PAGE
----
Jessica Simpson's body was 'slimmed down' for Lucky's Sept. 2010 issue: 'I obviously really regret it,' former editor says

The former editor in chief of Lucky magazine admitted to heavily retouching a cover image of Jessica Simpson. (Getty Images)
  • Oops!
    Something went wrong.
    Please try again later.

Jessica Simpson spoke about "finally loving her body" for the Sept. 2010 issue of Lucky, according to the cover that the singer and former reality TV star appeared on. However, her image next to those words didn't depict Simpson in her true form at all.

It's a revelation that the magazine's former editor-in-chief Kim France made in a blog post on Aug. 15 when reflecting on the prevalence of photoshopping on covers (after suspecting that there had been retouching on the latest issue of Vogue).

France then retold a story about an instance of editing that she was involved in and in hindsight, "not especially proud of." Although it was "exciting" to get Simpson for the big 2010 cover, the process didn't pan out as she might have hoped.

Simpson was
Simpson was "slimmed down" for the Sept. 2010 cover. (Lucky)

"When the cover film came in, we could see that [Simpson] was about a size 14 — which is considered normal by many rational standards, but not by glossy magazine standards, not in 2010, and not by a long shot," France wrote for Cup of Jo. "I’d like to be able to tell you that I fearlessly insisted we put her on the cover anyway, looking the way she actually looked. I did not. ... We made her skinnier — much skinnier than she actually was."

France tells Yahoo Life that "it was an estimation" to label Simpson a size 14 at the time. Nevertheless, she says, "You simply didn't see larger or even average-shaped women on covers back then, unless they were Oprah."

How Lucky magazine feigned body positivity

Despite the heavily edited photo — and the criticism that the magazine faced for it at the time — Simpson's issue of Lucky attempted to seem body positive in nature.

"Jessica Simpson has undergone a noteworthy personal style evolution, inspired, she says, by coming to terms with some serious body issues over the course of the last year," reads an excerpt from the magazine. "She stopped fighting her hourglass silhouette, for instance, after realizing that 'we all obsess over looking like the perfect Barbie type, and that’s not always what’s beautiful. It’s about making peace with yourself.'"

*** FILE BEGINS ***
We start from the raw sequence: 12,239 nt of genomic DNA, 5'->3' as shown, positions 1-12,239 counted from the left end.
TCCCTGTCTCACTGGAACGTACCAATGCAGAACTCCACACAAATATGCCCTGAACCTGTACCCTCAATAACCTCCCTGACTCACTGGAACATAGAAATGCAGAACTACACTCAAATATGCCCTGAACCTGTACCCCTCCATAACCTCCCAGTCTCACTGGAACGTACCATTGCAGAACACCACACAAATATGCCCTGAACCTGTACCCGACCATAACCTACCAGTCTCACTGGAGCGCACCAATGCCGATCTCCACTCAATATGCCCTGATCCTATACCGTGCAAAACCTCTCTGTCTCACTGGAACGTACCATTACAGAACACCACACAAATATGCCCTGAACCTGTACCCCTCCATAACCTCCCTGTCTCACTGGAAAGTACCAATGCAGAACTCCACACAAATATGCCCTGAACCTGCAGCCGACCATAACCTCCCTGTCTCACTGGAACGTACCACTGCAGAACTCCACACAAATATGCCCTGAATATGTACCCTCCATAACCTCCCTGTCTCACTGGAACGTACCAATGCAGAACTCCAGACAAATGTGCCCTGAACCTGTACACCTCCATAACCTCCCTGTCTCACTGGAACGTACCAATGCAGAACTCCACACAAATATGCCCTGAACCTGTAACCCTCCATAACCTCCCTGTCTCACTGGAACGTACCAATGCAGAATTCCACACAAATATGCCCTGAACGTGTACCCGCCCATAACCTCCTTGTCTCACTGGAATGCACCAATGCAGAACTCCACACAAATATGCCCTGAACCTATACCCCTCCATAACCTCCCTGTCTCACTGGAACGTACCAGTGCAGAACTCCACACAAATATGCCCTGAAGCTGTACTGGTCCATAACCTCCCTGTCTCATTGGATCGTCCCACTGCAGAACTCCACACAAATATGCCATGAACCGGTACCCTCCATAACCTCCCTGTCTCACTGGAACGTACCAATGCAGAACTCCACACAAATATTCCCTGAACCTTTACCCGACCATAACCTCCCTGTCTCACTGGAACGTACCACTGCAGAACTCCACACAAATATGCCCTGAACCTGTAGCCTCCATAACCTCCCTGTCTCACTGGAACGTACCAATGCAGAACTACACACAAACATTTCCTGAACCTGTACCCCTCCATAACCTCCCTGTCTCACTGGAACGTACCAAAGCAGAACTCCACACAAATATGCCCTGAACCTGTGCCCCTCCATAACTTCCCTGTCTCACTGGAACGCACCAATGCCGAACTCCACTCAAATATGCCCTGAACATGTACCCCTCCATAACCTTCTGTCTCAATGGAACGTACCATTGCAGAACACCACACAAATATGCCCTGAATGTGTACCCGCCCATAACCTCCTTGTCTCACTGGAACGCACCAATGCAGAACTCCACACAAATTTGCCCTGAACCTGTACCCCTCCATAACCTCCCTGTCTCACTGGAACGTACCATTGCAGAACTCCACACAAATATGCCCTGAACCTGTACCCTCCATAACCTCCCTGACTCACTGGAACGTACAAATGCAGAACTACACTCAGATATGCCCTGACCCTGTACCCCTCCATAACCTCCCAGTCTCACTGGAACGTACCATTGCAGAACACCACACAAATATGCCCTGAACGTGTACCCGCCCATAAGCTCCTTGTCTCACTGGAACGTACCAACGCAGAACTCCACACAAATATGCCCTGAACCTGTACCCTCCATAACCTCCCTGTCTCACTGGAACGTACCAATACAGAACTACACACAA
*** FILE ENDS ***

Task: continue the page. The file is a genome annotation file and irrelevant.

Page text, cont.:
It was a minimal and contradictory effort when paired with the admission of retouching.

"That cover line is probably the most embarrassing aspect of the whole cover, and I obviously really regret it," France says. "I think the idea of body positivity at the time was more a question of lip service, as opposed to now, when it seems to come from a more sincere place."

Alex Light, a body confidence influencer, tells Yahoo Life, "It was a supposedly inspirational headline flanked by an image that many didn’t know was edited to make her body look completely different and fit in with the beauty standards (read: thinness) of that time."

Body standards of the early 2000s and 2010s

Light acknowledges that those standards might seem "shocking" today. However, "it was indicative of the way women’s bodies were viewed at the time: not worthy unless they were thin," she says.

This is evidenced by other Sept. 2010 magazine covers, as well. "Get a great butt," Seventeen magazine's back-to-school issue read next to a photo of Katy Perry, while Mary-Kate Olsen covered Marie Claire as the issue touted a section dedicated to "Diet Secrets: What Women Really Eat." Even Elle UK's cover read, "How much does skinny hurt?" alongside a smoldering Emily Blunt.

Raffela Mancuso, a body image and mental health advocate, tells Yahoo Life, "I typically stayed away from magazines in general because they were always about 'how to lose 10 pounds fast,' or I felt so jealous of the beautiful and thin women on the cover, which added to the shame I was already carrying."

She continues, "Whether directly or indirectly, we are constantly being told what bodies are good and which ones are very bad."

"Anyone who grew up consuming the messaging of that era will likely now be conditioned to believe that we need to be thin to be worthy, desirable, successful and happy," Light says. "Thinness was glorified and fatness was vilified, heavily."

To this day, France maintains that she had no choice but to alter Simpson's appearance. "Once we had shot a size-14 woman for the cover, that cover wouldn’t have made it out the door and past the bosses unless she was slimmed down," she wrote. "And so I did that, to an insulting degree."

She went on to write, "Jessica Simpson herself was said to have hated the cover, and who could possibly have blamed her?"

What France didn't do and should have, according to Mancuso, was acknowledge the harm that the image ultimately contributed to when it came to the lasting implications of the thin ideal.

"She didn’t reflect on how her actions contributed to the ideal beauty standards that give so many young girls eating disorders," Mancuso says. "It’s great that she knows that the cover was bad, but I don’t think that we’re going to move forward in society until we actually confront the root of the issues, which is fatphobia."

If you or someone you know is struggling with an eating disorder please visit the National Eating Disorders (NEDA) website at for more information.